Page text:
There exists a variety of Plains Sign Talk within the Blackfoot Confederacy. Little is known about the language beyond that it is used by Deaf community members, as well as by the community at large, to pass on "oral" traditions and stories.
There are four basic parameters of Plains Sign Talk: the location of the hand, its movement, shape, and orientation:
Location—this involves the spatial placement of a sign. Signs may change meaning when placed in a different location, for example, in front of the face as opposed to in front of the torso.
Movement—this involves, as implied, the way the hands move when forming the sign. For example, in Plains Sign Talk, the signs AFTERNOON and MID-DAY form minimal pairs as they are both formed exactly the same, the only difference being that MID-DAY is stationary and AFTERNOON moves from above the head to the side in an arching motion.
Handshape—as implied, each sign takes on a certain shape in the hand, called a handshape. The handshapes of signs are a very key parameter. For example, the signs YES and I-KNOW are the same in all parameters except for the handshape; in YES the hand makes the Plains Sign Talk J shape, and in I-KNOW the hand takes the L shape.
Orientation—this refers to the orientation of the palm. This is clearly seen in the Plains Sign Talk words ABOVE and ADD. Both involve having the left hand act as a base from which the right hand rises, and both have the same location, movement, and handshapes; however, in ABOVE, the non-dominant hand is palm down, and in ADD the non-dominant hand is palm up.
There may be other parameters, such as facial features. However, these function like suprasegmentals, and the four parameters listed above are the crucial ones.
Although the parameters of sign are listed separately below, in actuality they co-occur with the other parameters to make a single sign. It is not clear how many of the differences were distinctive (phonemic).
^ abMcKay-Cody, Melanie Raylene (1998), "Plains Indian Sign Language: A comparative study of alternative and primary signers", in Carroll, Cathryn, Deaf Studies V: Toward 2000--Unity and Diversity, Washington DC: Gallaudet University Press, ISBN1893891097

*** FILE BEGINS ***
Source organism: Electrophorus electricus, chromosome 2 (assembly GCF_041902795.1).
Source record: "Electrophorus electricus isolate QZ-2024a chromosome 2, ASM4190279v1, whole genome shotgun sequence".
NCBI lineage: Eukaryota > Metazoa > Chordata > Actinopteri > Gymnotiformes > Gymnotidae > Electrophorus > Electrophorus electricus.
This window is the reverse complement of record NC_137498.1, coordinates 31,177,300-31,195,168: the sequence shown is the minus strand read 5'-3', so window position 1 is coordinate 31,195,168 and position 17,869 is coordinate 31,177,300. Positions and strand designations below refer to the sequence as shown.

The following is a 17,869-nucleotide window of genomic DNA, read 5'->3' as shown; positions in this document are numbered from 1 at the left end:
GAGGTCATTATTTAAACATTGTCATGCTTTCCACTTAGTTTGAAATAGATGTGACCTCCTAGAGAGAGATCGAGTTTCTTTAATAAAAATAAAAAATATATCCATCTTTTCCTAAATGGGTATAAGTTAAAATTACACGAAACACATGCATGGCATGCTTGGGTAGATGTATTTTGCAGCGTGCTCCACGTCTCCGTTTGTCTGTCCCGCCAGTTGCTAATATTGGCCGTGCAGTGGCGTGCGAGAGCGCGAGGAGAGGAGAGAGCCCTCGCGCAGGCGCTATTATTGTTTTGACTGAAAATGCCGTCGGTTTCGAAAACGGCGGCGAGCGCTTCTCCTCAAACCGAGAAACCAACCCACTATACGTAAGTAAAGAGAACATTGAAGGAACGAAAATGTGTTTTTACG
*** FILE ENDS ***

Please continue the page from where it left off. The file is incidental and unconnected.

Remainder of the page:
^Wurtzburg, Susan, and Campbell, Lyle. "North American Indian Sign Language: Evidence for its Existence before European Contact," International Journal of American Linguistics, Vol. 61, No. 2 (Apr., 1995), pp. 153-167.
^ abTomkins, William. Indian sign language. [Republication of "Universal Indian Sign Language of the Plains Indians of North America" 5th ed. 1931]. New York : Dover Publications 1969. (p. 7)
^Davis, Jeffrey. 2006. "A historical linguistic account of sign language among North American Indian groups." In Multilingualism and Sign Languages: From the Great Plains to Australia; Sociolinguistics of the Deaf community, C. Lucas (ed.), Vol. 12, pp. 3–35. Washington, DC: Gallaudet University Press
^ abcDavis, Jeffrey E. (2010), Hand talk: Sign language among American Indian nations, Cambridge UK: Cambridge University Press, ISBN978-0-521-69030-0
^ abSupalla, Samuel J. (1992). The Book of Name Signs. p. 22.
^ ab"Language". Blackfoot Crossing Historical Park. Retrieved October 5, 2015.
^Davis, Jeffrey; Supalla, Samuel (1995). "A Sociolinguistic Description of Sign Language Use in a Navajo Family". In Ceil, Lucas. Sociolinguistics in Deaf Communities. Gallaudet University Press. pp. 77–106. ISBN978-1-563-68036-6.
^a Sign-language names reflect the region of origin. Natural sign languages are not related to the spoken language used in the same region. For example, French Sign Language originated in France, but is not related to French. ^b Denotes the number (if known) of languages within the family. No further information is given on these languages.